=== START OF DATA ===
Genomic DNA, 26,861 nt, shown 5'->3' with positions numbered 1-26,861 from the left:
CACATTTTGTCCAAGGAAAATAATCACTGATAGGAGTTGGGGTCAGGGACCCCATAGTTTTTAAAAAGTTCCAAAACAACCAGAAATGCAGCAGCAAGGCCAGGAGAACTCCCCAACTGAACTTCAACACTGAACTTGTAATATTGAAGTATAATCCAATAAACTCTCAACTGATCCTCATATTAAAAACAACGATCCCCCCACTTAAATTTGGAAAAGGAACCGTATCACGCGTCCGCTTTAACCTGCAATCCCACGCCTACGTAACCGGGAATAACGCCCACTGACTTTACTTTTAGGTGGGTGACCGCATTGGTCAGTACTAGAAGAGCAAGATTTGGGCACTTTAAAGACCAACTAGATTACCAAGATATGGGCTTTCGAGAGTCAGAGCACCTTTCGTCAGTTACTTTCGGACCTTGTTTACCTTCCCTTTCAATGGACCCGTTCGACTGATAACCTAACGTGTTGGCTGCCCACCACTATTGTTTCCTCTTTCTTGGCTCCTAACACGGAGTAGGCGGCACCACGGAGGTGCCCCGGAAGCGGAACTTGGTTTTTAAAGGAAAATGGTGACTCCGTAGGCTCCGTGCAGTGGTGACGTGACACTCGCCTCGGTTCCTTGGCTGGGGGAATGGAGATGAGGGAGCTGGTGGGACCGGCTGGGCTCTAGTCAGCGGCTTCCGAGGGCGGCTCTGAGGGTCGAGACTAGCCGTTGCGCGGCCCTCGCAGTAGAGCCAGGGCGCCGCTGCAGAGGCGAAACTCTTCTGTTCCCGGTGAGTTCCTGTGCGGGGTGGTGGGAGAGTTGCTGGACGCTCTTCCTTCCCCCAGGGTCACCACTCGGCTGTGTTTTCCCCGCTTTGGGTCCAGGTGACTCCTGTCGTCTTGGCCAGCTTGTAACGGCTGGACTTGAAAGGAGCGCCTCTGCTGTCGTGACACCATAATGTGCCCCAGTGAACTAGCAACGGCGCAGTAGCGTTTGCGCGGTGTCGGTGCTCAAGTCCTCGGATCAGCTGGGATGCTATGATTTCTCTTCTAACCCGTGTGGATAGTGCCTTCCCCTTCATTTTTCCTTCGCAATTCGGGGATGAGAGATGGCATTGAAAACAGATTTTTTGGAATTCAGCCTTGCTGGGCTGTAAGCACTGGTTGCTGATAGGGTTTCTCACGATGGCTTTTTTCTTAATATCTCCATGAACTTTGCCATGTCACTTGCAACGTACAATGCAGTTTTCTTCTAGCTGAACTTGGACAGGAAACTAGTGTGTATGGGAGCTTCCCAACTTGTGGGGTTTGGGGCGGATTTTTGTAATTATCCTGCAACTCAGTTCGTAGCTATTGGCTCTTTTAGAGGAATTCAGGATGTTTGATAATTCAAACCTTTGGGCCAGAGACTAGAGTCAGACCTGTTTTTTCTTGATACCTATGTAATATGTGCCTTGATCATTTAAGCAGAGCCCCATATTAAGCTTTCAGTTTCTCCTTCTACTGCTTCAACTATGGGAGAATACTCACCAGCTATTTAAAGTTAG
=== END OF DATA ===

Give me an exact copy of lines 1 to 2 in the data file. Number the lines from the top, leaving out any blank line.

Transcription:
Genomic DNA, 26,861 nt, shown 5'->3' with positions numbered 1-26,861 from the left:
CACATTTTGTCCAAGGAAAATAATCACTGATAGGAGTTGGGGTCAGGGACCCCATAGTTTTTAAAAAGTTCCAAAACAACCAGAAATGCAGCAGCAAGGCCAGGAGAACTCCCCAACTGAACTTCAACACTGAACTTGTAATATTGAAGTATAATCCAATAAACTCTCAACTGATCCTCATATTAAAAACAACGATCCCCCCACTTAAATTTGGAAAAGGAACCGTATCACGCGTCCGCTTTAACCTGCAATCCCACGCCTACGTAACCGGGAATAACGCCCACTGACTTTACTTTTAGGTGGGTGACCGCATTGGTCAGTACTAGAAGAGCAAGATTTGGGCACTTTAAAGACCAACTAGATTACCAAGATATGGGCTTTCGAGAGTCAGAGCACCTTTCGTCAGTTACTTTCGGACCTTGTTTACCTTCCCTTTCAATGGACCCGTTCGACTGATAACCTAACGTGTTGGCTGCCCACCACTATTGTTTCCTCTTTCTTGGCTCCTAACACGGAGTAGGCGGCACCACGGAGGTGCCCCGGAAGCGGAACTTGGTTTTTAAAGGAAAATGGTGACTCCGTAGGCTCCGTGCAGTGGTGACGTGACACTCGCCTCGGTTCCTTGGCTGGGGGAATGGAGATGAGGGAGCTGGTGGGACCGGCTGGGCTCTAGTCAGCGGCTTCCGAGGGCGGCTCTGAGGGTCGAGACTAGCCGTTGCGCGGCCCTCGCAGTAGAGCCAGGGCGCCGCTGCAGAGGCGAAACTCTTCTGTTCCCGGTGAGTTCCTGTGCGGGGTGGTGGGAGAGTTGCTGGACGCTCTTCCTTCCCCCAGGGTCACCACTCGGCTGTGTTTTCCCCGCTTTGGGTCCAGGTGACTCCTGTCGTCTTGGCCAGCTTGTAACGGCTGGACTTGAAAGGAGCGCCTCTGCTGTCGTGACACCATAATGTGCCCCAGTGAACTAGCAACGGCGCAGTAGCGTTTGCGCGGTGTCGGTGCTCAAGTCCTCGGATCAGCTGGGATGCTATGATTTCTCTTCTAACCCGTGTGGATAGTGCCTTCCCCTTCATTTTTCCTTCGCAATTCGGGGATGAGAGATGGCATTGAAAACAGATTTTTTGGAATTCAGCCTTGCTGGGCTGTAAGCACTGGTTGCTGATAGGGTTTCTCACGATGGCTTTTTTCTTAATATCTCCATGAACTTTGCCATGTCACTTGCAACGTACAATGCAGTTTTCTTCTAGCTGAACTTGGACAGGAAACTAGTGTGTATGGGAGCTTCCCAACTTGTGGGGTTTGGGGCGGATTTTTGTAATTATCCTGCAACTCAGTTCGTAGCTATTGGCTCTTTTAGAGGAATTCAGGATGTTTGATAATTCAAACCTTTGGGCCAGAGACTAGAGTCAGACCTGTTTTTTCTTGATACCTATGTAATATGTGCCTTGATCATTTAAGCAGAGCCCCATATTAAGCTTTCAGTTTCTCCTTCTACTGCTTCAACTATGGGAGAATACTCACCAGCTATTTAAAGTTAG